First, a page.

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The Edwardsville Intelligencer featured Dyson Professor Brenna Hassinger-Das piece "Parents, cut yourself some slack on screen time limits while you're stuck at home"

03/20/2020

The Edwardsville Intelligencer featured Dyson Professor Brenna Hassinger-Das piece "Parents, cut yourself some slack on screen time limits while you're stuck at home"

(THE CONVERSATION) As families hunker down during the coronavirus pandemic, many parents may wonder how much screen time they should let their kids have. Brenna Hassinger-Das, a scholar of children and technology, shares one rule it’s OK to break, one rule parents can bend and a best practice worth upholding.

1. Break: Previous daily screen time limits

The American Academy of Pediatrics warns parents that letting children spend too much time watching TV shows or playing video games on any device can make them more anxious, reduce their ability to control impulses and disturb their sleep. How much screen time varies by age. The doctors’ group advises avoiding all screen time, aside from video chats, for babies and toddlers up to 18 months old, and sets gradually increasing limits after that.

Between the ages of 2 and 5, for instance, the academy estimates that kids can safely get up to an hour of daily screen time, as long as their parents or caregivers join in. It advises parents of kids 6 and up to consistently limit time spent using digital media and to make sure that screen time doesn’t displace sleep or physical activity.

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"Parentology" featured Pace University's Assistant Professor of Psychology Brenna Hassinger-Das in "The Smartest Way to Read E-Books to Your Kids"

05/15/2019

"Parentology" featured Pace University's Assistant Professor of Psychology Brenna Hassinger-Das in "The Smartest Way to Read E-Books to Your Kids"

Read That E-book with Your Kid

“We found that children understood the story best when their parent read to them – they were able to recall more details from the story and answer more questions about the plot,” Rebecca Dore, a Senior Research Associate at Crane Center for Early Childhood Research and Policy at The Ohio State University, told Parentology. “This suggests that children are going to benefit the most from this type of technology when parents use it with them. However, we also found that children did seem to understand some of the story using the audio narration: children in that group recalled more details than children who just looked at the pictures.“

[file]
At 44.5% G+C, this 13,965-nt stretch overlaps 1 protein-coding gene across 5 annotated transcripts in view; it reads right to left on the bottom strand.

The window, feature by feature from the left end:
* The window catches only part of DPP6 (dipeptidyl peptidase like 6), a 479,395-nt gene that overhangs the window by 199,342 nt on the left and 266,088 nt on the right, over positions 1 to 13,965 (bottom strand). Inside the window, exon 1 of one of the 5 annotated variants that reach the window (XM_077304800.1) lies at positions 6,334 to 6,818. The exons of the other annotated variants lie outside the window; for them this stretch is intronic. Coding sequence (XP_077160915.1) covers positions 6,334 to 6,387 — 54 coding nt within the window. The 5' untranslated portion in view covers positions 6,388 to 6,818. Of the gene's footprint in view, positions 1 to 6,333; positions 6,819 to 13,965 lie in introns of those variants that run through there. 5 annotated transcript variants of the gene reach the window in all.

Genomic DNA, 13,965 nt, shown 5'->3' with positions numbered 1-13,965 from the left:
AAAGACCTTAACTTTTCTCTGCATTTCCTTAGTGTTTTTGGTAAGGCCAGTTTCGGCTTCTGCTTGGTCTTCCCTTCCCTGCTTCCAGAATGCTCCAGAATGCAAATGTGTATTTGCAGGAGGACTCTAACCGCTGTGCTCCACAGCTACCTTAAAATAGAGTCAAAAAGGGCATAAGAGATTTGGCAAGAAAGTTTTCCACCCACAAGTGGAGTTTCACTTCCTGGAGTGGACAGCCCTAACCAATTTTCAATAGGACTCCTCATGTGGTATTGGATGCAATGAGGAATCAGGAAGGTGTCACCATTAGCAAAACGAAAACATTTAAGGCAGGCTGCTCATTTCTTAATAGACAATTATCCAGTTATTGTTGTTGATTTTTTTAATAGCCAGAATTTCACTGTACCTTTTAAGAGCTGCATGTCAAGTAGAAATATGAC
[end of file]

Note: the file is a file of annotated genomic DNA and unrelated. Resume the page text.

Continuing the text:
Other researchers agree. Brenna Hassinger-Das, Assistant Professor of Psychology at Pace University, stated that her findings were similar in trend.

“To some degree, parent speech was influenced by platform; although there was no clear pattern that emerged. Yet, the most interesting finding was that a critical element of book reading might be the type of parent speech used, regardless of platform,” Hassinger-Das wrote in an article for Bold. “There was a (thus far non-significant) trend for children whose parents used the most distancing talk to demonstrate the most story content knowledge, regardless of condition or age. Distancing talk—language that relates the story to children’s own lives—has been shown to help children connect with stories and make inferences.”

In other words, the parent is best equipped to connect the e-book’s words with the context of their child’s life.

Read the full article.